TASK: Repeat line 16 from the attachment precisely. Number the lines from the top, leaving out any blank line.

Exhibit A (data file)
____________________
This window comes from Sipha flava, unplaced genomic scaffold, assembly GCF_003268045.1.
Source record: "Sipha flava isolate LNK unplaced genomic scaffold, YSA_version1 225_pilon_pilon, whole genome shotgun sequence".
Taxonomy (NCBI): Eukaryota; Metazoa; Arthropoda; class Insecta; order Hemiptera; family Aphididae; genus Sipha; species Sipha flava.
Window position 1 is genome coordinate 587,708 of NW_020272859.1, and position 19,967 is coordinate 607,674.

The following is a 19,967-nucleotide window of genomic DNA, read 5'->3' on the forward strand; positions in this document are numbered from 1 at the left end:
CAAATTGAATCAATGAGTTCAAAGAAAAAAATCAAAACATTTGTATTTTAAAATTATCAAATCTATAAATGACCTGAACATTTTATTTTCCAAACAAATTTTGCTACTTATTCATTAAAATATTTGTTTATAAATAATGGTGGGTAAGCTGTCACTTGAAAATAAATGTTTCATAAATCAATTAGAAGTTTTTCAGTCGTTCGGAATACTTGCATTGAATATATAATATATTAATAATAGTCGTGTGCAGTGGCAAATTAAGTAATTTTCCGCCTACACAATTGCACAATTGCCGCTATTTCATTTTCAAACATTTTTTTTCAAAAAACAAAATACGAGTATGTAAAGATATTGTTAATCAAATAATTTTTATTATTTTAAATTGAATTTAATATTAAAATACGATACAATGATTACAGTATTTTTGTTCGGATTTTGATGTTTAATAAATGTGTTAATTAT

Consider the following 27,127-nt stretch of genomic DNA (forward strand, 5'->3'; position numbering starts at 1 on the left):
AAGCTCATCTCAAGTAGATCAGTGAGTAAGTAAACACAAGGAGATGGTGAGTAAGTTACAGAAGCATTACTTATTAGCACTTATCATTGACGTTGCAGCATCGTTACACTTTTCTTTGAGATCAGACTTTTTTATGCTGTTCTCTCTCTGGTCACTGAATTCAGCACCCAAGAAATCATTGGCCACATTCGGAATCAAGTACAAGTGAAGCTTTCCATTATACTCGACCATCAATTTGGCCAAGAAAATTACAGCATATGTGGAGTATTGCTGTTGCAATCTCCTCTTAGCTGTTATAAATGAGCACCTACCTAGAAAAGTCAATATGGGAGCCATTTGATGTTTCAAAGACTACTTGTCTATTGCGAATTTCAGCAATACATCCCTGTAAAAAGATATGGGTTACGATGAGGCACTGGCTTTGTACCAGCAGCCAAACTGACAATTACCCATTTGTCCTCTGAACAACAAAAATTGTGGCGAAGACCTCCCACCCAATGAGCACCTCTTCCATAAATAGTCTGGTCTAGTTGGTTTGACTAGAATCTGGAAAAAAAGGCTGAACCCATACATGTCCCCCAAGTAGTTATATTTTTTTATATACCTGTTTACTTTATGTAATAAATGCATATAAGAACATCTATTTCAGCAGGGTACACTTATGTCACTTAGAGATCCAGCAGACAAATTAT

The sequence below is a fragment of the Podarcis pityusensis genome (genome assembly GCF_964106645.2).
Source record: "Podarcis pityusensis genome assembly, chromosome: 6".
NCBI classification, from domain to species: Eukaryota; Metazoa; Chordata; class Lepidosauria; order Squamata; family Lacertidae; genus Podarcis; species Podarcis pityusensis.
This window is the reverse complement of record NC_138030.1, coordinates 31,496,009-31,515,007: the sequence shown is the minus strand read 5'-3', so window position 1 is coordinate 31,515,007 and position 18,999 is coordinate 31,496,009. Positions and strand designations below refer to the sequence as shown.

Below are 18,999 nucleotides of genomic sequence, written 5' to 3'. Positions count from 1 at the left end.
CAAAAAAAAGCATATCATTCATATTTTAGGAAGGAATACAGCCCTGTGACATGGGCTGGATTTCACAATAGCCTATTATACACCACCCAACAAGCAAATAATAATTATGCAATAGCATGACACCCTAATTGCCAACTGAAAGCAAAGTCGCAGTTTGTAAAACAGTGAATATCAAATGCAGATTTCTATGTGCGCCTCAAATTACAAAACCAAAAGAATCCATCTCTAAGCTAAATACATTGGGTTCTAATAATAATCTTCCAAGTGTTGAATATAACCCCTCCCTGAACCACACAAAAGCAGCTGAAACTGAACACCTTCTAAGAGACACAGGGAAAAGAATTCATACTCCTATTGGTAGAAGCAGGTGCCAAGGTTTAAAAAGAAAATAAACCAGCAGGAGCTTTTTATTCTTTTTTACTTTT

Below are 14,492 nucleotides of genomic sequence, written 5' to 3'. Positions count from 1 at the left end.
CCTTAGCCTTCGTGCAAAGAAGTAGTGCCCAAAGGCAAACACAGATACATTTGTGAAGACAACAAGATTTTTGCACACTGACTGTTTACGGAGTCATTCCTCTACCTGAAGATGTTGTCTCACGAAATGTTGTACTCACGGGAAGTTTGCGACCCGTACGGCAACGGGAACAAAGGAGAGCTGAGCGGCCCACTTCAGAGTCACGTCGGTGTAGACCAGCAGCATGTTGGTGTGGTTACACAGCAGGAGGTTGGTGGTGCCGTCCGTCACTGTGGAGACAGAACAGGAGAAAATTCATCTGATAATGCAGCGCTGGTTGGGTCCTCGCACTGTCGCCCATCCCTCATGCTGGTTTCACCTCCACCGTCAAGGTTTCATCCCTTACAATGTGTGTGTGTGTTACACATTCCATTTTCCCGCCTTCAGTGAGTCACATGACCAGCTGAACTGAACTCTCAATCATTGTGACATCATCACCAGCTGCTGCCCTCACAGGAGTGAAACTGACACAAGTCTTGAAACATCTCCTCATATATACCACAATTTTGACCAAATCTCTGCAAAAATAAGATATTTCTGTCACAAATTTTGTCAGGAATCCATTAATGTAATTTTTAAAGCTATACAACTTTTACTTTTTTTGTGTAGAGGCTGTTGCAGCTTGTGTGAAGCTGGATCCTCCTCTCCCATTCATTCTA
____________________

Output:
CCTTAGCCTTCGTGCAAAGAAGTAGTGCCCAAAGGCAAACACAGATACATTTGTGAAGACAACAAGATTTTTGCACACTGACTGTTTACGGAGTCATTCCTCTACCTGAAGATGTTGTCTCACGAAATGTTGTACTCACGGGAAGTTTGCGACCCGTACGGCAACGGGAACAAAGGAGAGCTGAGCGGCCCACTTCAGAGTCACGTCGGTGTAGACCAGCAGCATGTTGGTGTGGTTACACAGCAGGAGGTTGGTGGTGCCGTCCGTCACTGTGGAGACAGAACAGGAGAAAATTCATCTGATAATGCAGCGCTGGTTGGGTCCTCGCACTGTCGCCCATCCCTCATGCTGGTTTCACCTCCACCGTCAAGGTTTCATCCCTTACAATGTGTGTGTGTGTTACACATTCCATTTTCCCGCCTTCAGTGAGTCACATGACCAGCTGAACTGAACTCTCAATCATTGTGACATCATCACCAGCTGCTGCCCTCACAGGAGTGAAACTGACACAAGTCTTGAAACATCTCCTCATATATACCACAATTTTGACCAAATCTCTGCAAAAATAAGATATTTCTGTCACAAATTTTGTCAGGAATCCATTAATGTAATTTTTAAAGCTATACAACTTTTACTTTTTTTGTGTAGAGGCTGTTGCAGCTTGTGTGAAGCTGGATCCTCCTCTCCCATTCATTCTA